Skip to main content

New Immigration Bill would add YOU to National Database



News outlets have casually reported that the Senate has begun debating over immigration reform.  However, what the media failed to mention was that, buried somewhere in the 800 pages of bipartisan legislation is a provision mandating the creation of a national biometric database.  Administered by the Department of Homeland Security, this database would contain the names, Social Security numbers and photographs of everyone in the country with a driver’s license or other state-issued photo ID.

This new legislation would require employers to look up every new hire, in order to verify that their name matches up with their picture.  Known as the Border Security, Economic Opportunity, and Immigration Modernization Act, this bill has already attracted the attention of groups such as the American Civil Liberties Union.  Chris Calabrese, an ACLU lobbyist, states, "It starts to change the relationship between the citizen and state, you do have to get permission to do things. More fundamentally, it could be the start of keeping a record of all things.”

Although the database is intended to be used solely for the purpose of halting the employment of undocumented immigrants, many fear that the system could be easily abused and may be applied to other aspects of everyday life in America, such as buying a house, purchasing firearms, and even voting.

Critics point out that the federal government may use this database as they have used Social Security numbers.  Originally designed to track government retirement benefits, the Social Security Number has evolved into a national identification system.

In the "old days", Big Brother could only track you if you had his card in your wallet.  If this new bipartisan legislation passes, however, Big Brother will have your photograph in his wallet!  




More info at: http://www.wired.com/threatlevel/2013/05/immigration-reform-dossiers/

Popular posts from this blog

The Incest Capital of the World?

At the far eastern edge of Kentucky, nestled in Appalachia, resides Letcher County. In spite of its isolation and poverty (approximately 30% of the county's population lives below the poverty line), Letcher County has managed to grow at an impressive rate, from a population of just 9,172 in 1900 to a present-day population of nearly 25,000. However, even if Letcher County tripled or quadrupled its present population, there's still a pretty good chance that virtually all of the county's inhabitants would be related to each other-- thanks to one particularly fertile family whose astounding rate of reproduction can put even the friskiest rabbit to shame.

Around the year 1900, Letcher County was the home of a man by the name of Jason L. Webb, who made national headlines for having the one of the largest families in the world. According to newspaper reports of the era, Jason had 19 children, 175 grandchildren, and 100 great-grandchildren. Perhaps even more impressive was his b…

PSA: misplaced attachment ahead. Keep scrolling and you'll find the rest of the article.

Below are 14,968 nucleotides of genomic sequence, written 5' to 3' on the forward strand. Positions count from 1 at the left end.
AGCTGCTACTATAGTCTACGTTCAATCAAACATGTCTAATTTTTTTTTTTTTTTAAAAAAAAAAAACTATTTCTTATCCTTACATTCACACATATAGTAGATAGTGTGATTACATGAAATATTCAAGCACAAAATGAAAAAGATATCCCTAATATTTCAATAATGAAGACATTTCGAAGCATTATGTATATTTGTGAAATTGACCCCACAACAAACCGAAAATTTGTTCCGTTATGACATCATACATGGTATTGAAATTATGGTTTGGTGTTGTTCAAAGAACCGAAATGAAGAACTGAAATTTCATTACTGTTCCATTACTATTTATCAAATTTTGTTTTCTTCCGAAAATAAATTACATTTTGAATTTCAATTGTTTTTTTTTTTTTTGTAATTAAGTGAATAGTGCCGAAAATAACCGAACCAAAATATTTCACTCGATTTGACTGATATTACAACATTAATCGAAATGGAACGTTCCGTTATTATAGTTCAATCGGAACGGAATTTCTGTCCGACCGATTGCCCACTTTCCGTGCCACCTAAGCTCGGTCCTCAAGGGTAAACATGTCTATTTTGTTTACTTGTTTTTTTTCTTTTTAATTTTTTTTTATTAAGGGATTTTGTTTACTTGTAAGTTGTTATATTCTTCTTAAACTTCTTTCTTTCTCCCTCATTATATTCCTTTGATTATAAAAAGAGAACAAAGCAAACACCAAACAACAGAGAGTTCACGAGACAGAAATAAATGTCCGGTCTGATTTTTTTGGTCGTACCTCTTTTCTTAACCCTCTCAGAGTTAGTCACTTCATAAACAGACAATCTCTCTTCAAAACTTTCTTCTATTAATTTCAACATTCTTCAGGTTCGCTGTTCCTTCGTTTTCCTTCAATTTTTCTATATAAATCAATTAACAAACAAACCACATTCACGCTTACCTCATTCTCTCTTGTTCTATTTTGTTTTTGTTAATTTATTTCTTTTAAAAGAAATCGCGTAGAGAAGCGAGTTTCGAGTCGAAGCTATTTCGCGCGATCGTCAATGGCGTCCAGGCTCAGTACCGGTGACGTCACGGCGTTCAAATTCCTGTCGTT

The Ticking Tombstone of Landenberg

If you look closely at a map of Pennsylvania, you'll see an anomalous semi-circular border at the extreme southeastern part of the state. This circle, known officially as the "Twelve Mile Circle", serves as the border between the Keystone State and Delaware. Much of the strange circle is surrounded by Chester County, one of the three original Pennsylvania counties created by William Penn in 1682. While there are many historical points of interest in Chester County, few are strange or as steeped in legend as the Ticking Tombstone.

Near the London Tract Meeting House in Landenberg is an old graveyard which contains a tombstone which is said to make eerie ticking noises, much like the ticking of a pocketwatch. Landenberg locals claim that the ticking is the result of two very famous surveyors who arrived in town during the 1760s- Charles Mason and Jeremiah Dixon.  A young child supposedly swallowed a valuable pocketwatch owned by Mason and later died, and the boy's head…

Jenny Hanivers, Mermaids, Devil Fish, and Sea Monks

Three centuries before P.T. Barnum attracted flocks of crowds with his mummified Fiji Mermaid (which turned out to be a papier-mâché creation featuring a monkey's head and a fish's body), sailors around the world had already began manufacturing "mermaids".  Known as Jenny Hanivers, these creations were often sold to tourists and provided sailors with an additional source of income.  These mummified creatures were produced by drying, carving, and then varnishing the carcasses of fish belonging to the order rajiformes- a group of flattened cartilaginous fish related to the shark which includes stingrays and skates.  These preserved carcasses can be made to resemble mermaids, dragons, angels, demons, and other mythical creatures.


Jenny Hanivers became popular in the mid-16th century, when sailors around the Antwerp docks began selling the novelties to tourists.  This practice was so common  in the Belgian city that it may have influenced the name; it is widely believed …